Entries Categorized as 'Fiction'

Song of the Ovulum

Our rating: *****

This is the story of what happened to the characters from Dragons in Our Midst and Oracles of Fire fifteen years after those series ended. Bonnie and Ashley, both anthrozils (humans with dragon traits) have been imprisoned for fear of dragon sympathies. Bonnie and Billy’s twin children have been placed in foster care with no knowledge of their dragon heritage. Walter (Ashley’s husband) is free and trying to break his friends out. But he’s going to need the help of both anthrozil children to pull it off. Add to that a parallel backstory beginning back at Noah’s flood, and you’ve got one wild ride of a sequel. Buckle up.

When I first heard about Bryan Davis’ plans to continue the Dragons in Our Midst books, I was skeptical. The eight-book saga spanned the dimensions, carrying a deep and gripping plot to a satisfying conclusion. Why continue? Well, I shouldn’t have doubted. This may not be the best of the Dragons saga (though it is one of the better ones), but it lays the groundwork for much more to come. I cannot wait to see where this story goes in the future books. Consider my hat held onto.

Dragons of the Valley

Our rating: ****

No sooner have Tipper and her companions put down the threat of uprising—and reunited her father’s three statues—than war begins to threaten the land of Chiril. Men from the country of Baardack have begun to subtly invade, one of the most prominent being a strange, sentient hunter called the Grawl. The three statues, carved from one of the world’s corner stones, must not fall into the enemy’s hands. Bealomondore, a tumanhofer, is one of those responsible for transporting the statues to a safer place. An artist at heart, he must learn to put down his paintbrush and take up his sword to defend Chiril against this new threat.

In some ways this story seemed to feel a little bit different from some of the other books by Mrs. Paul. It isn’t my favorite of hers, but I definitely enjoy it. Truth is woven into the story, and the characters you’ve gotten to know from The Vanishing Sculptor (plus some new ones) have their opportunities to shine. There’s also some great humor involving Fenworth and his kimen companion, the reluctant hero artist, and Lady Peg’s mind as a weapon in itself against the enemy. The final book in the trilogy is scheduled to come out in October!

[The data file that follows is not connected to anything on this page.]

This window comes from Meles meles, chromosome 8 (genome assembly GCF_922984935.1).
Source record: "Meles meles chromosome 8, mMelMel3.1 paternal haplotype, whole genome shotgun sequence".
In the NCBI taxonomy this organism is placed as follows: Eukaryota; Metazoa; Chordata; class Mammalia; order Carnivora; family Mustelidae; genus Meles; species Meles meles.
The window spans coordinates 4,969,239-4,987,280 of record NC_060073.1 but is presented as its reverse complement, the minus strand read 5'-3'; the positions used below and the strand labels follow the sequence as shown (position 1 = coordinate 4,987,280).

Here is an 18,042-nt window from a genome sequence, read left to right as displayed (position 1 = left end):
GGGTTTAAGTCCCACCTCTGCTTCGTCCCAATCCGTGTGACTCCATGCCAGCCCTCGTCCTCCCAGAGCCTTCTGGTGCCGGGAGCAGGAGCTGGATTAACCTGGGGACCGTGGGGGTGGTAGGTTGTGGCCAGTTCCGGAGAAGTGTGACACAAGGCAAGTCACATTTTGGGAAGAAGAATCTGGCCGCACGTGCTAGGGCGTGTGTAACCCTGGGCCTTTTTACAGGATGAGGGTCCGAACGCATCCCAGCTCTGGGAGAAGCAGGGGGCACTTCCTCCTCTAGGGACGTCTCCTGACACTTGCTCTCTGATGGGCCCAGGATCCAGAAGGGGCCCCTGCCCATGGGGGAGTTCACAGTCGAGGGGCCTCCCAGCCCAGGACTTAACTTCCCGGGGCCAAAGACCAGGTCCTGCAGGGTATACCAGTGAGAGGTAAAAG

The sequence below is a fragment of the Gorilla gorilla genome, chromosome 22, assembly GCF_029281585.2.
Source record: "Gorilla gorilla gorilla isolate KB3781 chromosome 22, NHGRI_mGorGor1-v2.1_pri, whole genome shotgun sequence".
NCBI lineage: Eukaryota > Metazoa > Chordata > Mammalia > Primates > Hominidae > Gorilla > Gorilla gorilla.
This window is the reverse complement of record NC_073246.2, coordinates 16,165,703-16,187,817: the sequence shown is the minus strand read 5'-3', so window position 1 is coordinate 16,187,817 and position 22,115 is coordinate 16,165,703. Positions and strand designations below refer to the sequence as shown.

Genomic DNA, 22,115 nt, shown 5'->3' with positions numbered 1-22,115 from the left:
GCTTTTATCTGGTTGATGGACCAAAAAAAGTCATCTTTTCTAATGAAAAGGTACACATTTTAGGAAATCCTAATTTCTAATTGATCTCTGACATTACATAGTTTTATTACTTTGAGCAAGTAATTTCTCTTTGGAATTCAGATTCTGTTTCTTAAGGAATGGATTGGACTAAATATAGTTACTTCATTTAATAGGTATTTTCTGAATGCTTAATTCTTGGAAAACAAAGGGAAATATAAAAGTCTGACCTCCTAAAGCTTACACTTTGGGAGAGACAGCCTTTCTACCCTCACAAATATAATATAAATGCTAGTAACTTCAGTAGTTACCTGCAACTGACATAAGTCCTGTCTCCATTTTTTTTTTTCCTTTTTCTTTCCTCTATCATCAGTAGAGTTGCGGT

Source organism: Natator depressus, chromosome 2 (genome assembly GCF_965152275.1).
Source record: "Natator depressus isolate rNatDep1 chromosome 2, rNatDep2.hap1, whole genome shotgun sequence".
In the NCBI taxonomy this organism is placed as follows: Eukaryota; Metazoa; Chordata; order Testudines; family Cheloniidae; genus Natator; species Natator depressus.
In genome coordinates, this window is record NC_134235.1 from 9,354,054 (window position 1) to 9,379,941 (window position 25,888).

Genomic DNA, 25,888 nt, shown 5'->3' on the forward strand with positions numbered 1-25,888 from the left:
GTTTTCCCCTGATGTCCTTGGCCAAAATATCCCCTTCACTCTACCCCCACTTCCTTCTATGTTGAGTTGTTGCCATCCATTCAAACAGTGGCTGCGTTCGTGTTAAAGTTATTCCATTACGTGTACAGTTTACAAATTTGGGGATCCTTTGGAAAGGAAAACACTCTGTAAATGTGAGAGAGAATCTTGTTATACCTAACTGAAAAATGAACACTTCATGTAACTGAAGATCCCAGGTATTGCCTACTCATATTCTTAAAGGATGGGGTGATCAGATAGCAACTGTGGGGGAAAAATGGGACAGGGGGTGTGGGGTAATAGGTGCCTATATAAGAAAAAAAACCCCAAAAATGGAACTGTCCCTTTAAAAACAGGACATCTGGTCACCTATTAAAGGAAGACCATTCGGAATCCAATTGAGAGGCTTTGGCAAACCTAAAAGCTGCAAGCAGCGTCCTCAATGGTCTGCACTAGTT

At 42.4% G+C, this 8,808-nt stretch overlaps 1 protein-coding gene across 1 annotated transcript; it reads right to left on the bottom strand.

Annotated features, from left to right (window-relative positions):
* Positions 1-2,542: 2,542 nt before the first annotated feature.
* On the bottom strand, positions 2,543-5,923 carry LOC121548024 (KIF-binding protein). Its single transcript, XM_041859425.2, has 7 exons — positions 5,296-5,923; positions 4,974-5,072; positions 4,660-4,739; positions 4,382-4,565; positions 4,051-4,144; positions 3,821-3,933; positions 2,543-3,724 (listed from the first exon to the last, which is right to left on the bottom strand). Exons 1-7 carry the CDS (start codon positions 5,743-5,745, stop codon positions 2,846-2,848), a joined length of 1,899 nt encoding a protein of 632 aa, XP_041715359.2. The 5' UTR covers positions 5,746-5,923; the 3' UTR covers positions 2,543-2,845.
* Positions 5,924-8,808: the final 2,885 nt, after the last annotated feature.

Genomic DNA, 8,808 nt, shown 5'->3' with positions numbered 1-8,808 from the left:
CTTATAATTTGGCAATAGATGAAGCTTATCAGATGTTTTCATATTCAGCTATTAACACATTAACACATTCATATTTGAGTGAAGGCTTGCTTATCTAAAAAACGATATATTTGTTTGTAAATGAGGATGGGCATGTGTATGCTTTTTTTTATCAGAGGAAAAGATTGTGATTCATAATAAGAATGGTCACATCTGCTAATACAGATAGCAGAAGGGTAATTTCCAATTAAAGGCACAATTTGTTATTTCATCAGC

Harry’s Mad

Our rating: ***½

Harry, an English boy, inherits a pet parrot from his American great-uncle. He quickly discovers that Madison (Mad for short) the parrot has been taught to carry on conversations by his great-uncle, who was a linguistic professor. Mad soon becomes one of the family, but when he gets kidnapped by a burglar, Mad must find a way to get back home.

This is your basic talking-animal-gets-kidnapped-and-has-to-return-home book, but it has two things going for it to set it apart. First, Dick King-Smith is a master of animal books and British humor (or should I say humour?), so Harry’s Mad is just plain fun in that regard. Second, the storyline of an American parrot being adopted by a British family has all sorts of fun with the differences between the two cultures. So while you won’t find anything too profound here, Harry’s Mad should do the trick of delighting young and old alike.

Two Tickets to the Christmas Ball

Our rating: *****

Cora Crowder bumps into coworker Simon Derrick in a very odd bookstore. That night, she discovers a ticket to the Wizards’ Christmas Ball in a book she bought. Simon finds one too. What follows can only be called a lighthearted romance full of fun, twists, quirky characters, and a little magical matchmaking.

Having previously read Donita K. Paul’s fantasy books, I was very excited to see how this contemporary tale turned out. The result is nothing short of delightful. There are just enough hints of fantasy interwoven with the normality to keep things interesting, while the mystery of it all remains and keeps the book standing tippy-toed on solid ground. What we have here is a satisfying story with twists and important lessons aplenty, without either feeling contrived in the least. You can’t get much better than this.

The Charlatan’s Boy

Our rating: ****

The story of Grady, a boy with no knowledge of his family, as he travels with a cheating showman named Floyd. The golden age of their show used to be the “Wild Man of the Feechiefen Swamp” act, but now that feechiefolk have become a laughable legend, the traveling duo are forced to find other shows make money from. That is, until they hit upon a scheme that will force all of Corenwald to believe in feechies once more—and bring back an opportunity for their favorite bit of show business. As they travel back and forth across the land, Grady also begins to discover things about himself.

I found this story very entertaining. Though some characters appear only for a short time, many of them actually do tie back in later in the book. My main complaint was that most of the book involves them cheating the townspeople in one way or another, but Grady’s conscience still pesters him, and the story ends well. Readers of the Wilderking Trilogy (The Bark of the Bog Owl, The Secret of the Swamp King, and The Way of the Wilderking) can enjoy picking up on subtle tie-ins, while new readers can still enter and enjoy the world of Corenwald. Overall, definitely worth reading. According to the back of the book, there’s a sequel on its way later this year. I shall look forward to it.